Last summer, you were forced to cancel your vacation due to the pandemic. Now that COVID-19 cases are on the decline, you’re ready to get out of town — and so is everyone else.
More than two-thirds of Americans — 67%— are planning to travel this summer, according to Tripadvisor’s 2021 Summer Travel Index. Of this group, 74% will vacation domestically and 13% will jet off to international destinations.
Since the U.S. has one of the leading COVID-19 vaccination rates in the world — 51.9% of the population has had at least one vaccination as of June 11, according to the Centers for Disease Control and Prevention — many countries have re-opened their borders to leisure travelers. For example, Croatia, France, Morocco and Spain are now welcoming Americans back — some with restrictions.
No doubt, you’re excited to get away, but do realize, your trip might cost more than expected. Here’s a look at five areas where you’ll need to budget extra, because staying home is the only way to avoid these fees.
Last updated: June 22, 2020
Mandatory Health Fees
If you want to visit certain countries, you’ll be required to purchase COVID-19 travel coverage. This type of insurance typically covers medical care up to $100,000 — which could include the cost of COVID-19 testing and services like evacuation or local burial or cremation — according to Reuters.
Health fees vary by country, so you’ll want to research your destination prior to booking. For example, Aruba and St. Maarten each have a mandatory fee of $30 per person for visitors 15 years old and up, dropping to $10 for infants to 14-year-old travelers.
The Bahamas is slightly more expensive, at $40 per person for fully vaccinated U.S. and Canadian citizens, rising to $50 for fully vaccinated travelers from other all other countries. However, children aged 10 and under are free.
In summer 2020, most people weren’t hitting the road, and gas prices reflected that. The lack of demand, combined with low crude oil prices, caused the national average gas price to tumble to $2.03 for the week of June 8, 2020 — the lowest during this time period since 2004, according to AAA.
These low prices are no longer holding steady, as the national average cost of a gallon of gasoline was $3.07, as of June 17, 2021, according to AAA. Crude oil prices are on the rise, so this number could increase even before the month ends.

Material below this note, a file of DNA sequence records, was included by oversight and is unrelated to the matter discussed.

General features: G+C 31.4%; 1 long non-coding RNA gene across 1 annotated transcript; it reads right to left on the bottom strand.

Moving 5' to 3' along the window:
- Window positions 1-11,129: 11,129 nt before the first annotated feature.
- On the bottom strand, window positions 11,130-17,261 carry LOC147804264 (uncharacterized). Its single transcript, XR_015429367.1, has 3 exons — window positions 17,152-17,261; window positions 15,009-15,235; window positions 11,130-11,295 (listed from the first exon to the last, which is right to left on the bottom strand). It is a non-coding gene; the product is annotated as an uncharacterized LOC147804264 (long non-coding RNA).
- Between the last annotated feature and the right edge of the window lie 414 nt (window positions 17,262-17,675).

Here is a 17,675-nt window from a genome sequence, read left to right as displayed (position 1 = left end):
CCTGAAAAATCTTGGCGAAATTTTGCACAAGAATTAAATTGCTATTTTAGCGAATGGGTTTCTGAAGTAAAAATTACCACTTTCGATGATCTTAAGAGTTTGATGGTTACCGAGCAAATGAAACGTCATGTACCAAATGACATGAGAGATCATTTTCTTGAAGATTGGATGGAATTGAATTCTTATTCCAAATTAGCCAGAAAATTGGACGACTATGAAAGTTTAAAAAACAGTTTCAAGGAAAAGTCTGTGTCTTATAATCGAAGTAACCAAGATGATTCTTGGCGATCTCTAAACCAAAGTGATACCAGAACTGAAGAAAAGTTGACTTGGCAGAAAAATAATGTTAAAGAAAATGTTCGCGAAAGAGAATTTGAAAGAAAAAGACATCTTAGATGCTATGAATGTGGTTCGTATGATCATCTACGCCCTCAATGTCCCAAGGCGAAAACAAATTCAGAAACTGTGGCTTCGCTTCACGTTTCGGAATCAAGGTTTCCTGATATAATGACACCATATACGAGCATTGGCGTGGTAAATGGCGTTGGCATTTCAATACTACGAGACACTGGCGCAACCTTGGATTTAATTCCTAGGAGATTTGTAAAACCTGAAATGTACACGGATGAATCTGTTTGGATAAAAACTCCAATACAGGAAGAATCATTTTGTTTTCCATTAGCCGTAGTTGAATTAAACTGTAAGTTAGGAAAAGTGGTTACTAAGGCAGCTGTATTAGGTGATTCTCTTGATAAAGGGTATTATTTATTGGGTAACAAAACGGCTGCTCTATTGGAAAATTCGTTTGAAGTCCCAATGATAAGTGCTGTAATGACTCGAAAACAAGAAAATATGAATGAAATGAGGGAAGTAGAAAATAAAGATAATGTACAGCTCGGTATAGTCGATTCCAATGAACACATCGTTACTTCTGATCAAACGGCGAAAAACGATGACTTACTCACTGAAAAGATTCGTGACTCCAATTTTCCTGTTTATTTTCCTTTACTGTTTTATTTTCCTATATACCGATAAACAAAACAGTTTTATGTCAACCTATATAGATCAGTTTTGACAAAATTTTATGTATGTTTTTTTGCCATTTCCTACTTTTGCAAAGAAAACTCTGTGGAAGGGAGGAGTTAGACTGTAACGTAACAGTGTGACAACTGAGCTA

Since leisure travel — especially by plane — wasn’t popular in 2020, the lack of demand caused airfares to decline. However, air travel is swiftly coming back, as more than 2.1 million people passed through TSA checkpoints on June 20, 2021, compared with just 590,456 on the same day in 2020.
The average price of roundtrip domestic plane tickets for summer 2021 is expected to be $283, reflecting a 35% increase from summer 2020 — when the average was $209 — according to the Hopper Consumer Airfare Index Report.
However, you probably won’t see much of a price increase for international travel. The price of a roundtrip ticket is expected to average $775 for summer 2021 — just a 3% rise from the $755 average during the same time period last year.
It’s no secret that COVID-19 has been hard on many restaurants. Some are offsetting extra costs by passing them on to customers in the form of dining surcharges.
For example, in May 2020, several restaurants in West Plains, Missouri implemented a 5% COVID-19 surcharge to customer bills, according to a report from news station KY3. Additionally, some San Francisco restaurants are planning to add a dining surcharge now that COVID-19 restrictions are ending, according to a June 2021 report from NBC Bay Area.
If you’re unwilling to pay a surcharge, check with each restaurant before dining to find out if any additional fees will be tacked onto your bill.
Many countries have reopened their borders to Americans — if you’re willing to quarantine upon arrival. Of course, you’ll have to foot the bill, so be ready to pay these added expenses.
For example, all travelers flying into Canada are required to book and pay for a three-night stay at a government-authorized hotel, while awaiting COVID-19 test results. Starting July 5, fully vaccinated travelers who meet all mandatory requirements will be able to waive this requirement.
Quarantining in Canada at a government-authorized hotel isn’t cheap. For example, rates at the Alt Hotel at the Toronto Airport start at $339 per night for single occupancy and $399 for a double occupancy package — which includes airport transportation and three meals a day delivered to your room, among other benefits.
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